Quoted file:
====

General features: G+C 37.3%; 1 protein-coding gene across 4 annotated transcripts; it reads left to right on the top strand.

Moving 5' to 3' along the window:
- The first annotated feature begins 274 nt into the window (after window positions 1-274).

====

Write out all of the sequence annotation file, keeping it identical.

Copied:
General features: G+C 37.3%; 1 protein-coding gene across 4 annotated transcripts; it reads left to right on the top strand.

Moving 5' to 3' along the window:
- The first annotated feature begins 274 nt into the window (after window positions 1-274).